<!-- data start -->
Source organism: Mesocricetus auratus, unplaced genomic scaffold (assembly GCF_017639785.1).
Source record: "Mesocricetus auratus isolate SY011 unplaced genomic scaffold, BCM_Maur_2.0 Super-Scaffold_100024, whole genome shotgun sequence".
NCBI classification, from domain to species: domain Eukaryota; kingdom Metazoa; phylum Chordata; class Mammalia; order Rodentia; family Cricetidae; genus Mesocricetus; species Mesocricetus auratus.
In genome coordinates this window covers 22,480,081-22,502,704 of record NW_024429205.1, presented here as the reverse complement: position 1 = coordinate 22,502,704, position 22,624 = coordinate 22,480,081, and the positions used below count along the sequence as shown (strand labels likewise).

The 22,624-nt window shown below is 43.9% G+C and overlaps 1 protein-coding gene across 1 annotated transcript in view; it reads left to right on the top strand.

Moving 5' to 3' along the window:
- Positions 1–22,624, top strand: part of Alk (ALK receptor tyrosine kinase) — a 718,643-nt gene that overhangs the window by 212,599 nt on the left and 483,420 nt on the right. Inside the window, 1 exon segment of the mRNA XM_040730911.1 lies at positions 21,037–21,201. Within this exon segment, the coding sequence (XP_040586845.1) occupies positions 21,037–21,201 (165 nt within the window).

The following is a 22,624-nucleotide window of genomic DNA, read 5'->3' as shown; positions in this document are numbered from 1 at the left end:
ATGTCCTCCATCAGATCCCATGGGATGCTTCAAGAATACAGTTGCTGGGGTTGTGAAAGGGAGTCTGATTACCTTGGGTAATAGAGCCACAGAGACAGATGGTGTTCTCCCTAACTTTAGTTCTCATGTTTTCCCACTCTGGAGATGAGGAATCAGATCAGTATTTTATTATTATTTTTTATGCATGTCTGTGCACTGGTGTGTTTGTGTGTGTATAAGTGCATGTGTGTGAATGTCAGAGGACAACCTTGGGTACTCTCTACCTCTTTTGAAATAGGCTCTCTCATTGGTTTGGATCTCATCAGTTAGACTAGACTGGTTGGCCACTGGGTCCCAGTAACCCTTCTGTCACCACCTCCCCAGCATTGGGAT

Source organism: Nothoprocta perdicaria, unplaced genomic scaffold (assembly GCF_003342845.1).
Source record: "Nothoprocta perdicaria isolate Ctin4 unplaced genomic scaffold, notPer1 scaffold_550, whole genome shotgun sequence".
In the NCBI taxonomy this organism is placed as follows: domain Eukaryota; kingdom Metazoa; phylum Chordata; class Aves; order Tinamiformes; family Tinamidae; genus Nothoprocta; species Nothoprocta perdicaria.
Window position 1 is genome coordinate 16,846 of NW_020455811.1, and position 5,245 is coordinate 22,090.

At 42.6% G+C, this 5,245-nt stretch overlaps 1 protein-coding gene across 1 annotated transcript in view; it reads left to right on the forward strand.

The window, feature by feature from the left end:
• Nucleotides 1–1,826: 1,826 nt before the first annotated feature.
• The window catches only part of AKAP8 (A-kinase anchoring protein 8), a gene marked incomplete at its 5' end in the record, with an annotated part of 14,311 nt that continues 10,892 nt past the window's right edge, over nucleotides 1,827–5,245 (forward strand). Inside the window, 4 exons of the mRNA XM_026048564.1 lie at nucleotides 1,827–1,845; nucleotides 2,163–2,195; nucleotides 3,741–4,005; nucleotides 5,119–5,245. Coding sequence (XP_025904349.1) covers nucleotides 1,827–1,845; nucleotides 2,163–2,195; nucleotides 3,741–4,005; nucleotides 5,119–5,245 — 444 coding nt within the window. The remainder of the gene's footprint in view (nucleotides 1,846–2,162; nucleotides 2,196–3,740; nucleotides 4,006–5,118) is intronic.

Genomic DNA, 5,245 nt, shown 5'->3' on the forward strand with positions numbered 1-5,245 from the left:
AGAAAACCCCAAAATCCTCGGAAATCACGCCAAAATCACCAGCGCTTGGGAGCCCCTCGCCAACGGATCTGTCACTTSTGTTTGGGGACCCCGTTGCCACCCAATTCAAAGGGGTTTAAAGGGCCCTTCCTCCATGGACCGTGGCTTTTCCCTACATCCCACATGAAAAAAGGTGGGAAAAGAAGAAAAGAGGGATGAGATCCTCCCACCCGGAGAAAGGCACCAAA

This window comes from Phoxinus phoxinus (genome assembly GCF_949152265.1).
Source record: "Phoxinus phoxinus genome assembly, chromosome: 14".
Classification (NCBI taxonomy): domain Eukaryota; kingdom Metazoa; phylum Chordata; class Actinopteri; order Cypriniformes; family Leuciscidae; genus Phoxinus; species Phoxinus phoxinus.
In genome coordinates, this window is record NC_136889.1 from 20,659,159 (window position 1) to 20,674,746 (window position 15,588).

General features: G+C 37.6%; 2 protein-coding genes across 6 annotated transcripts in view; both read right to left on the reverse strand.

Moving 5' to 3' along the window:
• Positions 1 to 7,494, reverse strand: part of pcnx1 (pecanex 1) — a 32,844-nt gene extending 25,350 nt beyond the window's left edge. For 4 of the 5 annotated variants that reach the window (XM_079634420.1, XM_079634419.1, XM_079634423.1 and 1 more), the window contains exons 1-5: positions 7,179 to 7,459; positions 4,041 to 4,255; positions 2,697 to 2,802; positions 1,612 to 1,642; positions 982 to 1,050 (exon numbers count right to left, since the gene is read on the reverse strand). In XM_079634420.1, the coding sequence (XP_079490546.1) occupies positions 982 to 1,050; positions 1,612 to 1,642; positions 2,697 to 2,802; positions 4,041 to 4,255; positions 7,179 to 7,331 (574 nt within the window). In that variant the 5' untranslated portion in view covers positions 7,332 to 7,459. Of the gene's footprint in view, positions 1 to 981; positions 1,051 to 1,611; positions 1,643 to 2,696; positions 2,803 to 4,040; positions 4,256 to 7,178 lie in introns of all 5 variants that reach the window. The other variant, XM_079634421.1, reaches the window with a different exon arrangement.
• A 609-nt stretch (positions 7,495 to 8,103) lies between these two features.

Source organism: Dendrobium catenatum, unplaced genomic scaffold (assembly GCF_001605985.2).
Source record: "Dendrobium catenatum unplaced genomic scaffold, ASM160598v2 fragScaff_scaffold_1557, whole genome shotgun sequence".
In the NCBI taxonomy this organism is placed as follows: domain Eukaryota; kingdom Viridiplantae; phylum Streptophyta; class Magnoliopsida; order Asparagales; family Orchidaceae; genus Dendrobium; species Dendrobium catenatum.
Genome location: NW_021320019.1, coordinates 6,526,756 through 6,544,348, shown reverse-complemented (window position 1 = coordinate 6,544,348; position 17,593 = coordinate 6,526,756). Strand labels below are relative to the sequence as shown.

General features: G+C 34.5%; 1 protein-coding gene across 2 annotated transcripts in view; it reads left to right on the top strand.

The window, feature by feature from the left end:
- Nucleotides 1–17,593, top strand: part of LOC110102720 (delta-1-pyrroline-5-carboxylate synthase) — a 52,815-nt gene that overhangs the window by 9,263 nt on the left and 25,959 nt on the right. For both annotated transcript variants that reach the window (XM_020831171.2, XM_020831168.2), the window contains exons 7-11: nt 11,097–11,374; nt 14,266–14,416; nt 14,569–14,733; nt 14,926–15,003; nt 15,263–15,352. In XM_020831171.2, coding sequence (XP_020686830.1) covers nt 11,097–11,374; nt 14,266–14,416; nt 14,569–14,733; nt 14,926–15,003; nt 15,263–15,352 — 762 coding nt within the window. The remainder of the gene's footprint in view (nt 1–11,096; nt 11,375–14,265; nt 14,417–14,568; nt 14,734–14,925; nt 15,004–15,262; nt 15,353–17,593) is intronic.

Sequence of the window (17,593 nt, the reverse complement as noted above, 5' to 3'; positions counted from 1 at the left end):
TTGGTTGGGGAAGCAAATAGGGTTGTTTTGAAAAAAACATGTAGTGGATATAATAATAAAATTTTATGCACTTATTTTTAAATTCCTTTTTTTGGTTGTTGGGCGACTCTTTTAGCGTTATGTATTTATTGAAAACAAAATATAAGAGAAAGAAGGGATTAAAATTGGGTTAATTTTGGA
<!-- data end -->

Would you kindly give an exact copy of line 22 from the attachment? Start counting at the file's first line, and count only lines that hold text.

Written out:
Classification (NCBI taxonomy): domain Eukaryota; kingdom Metazoa; phylum Chordata; class Actinopteri; order Cypriniformes; family Leuciscidae; genus Phoxinus; species Phoxinus phoxinus.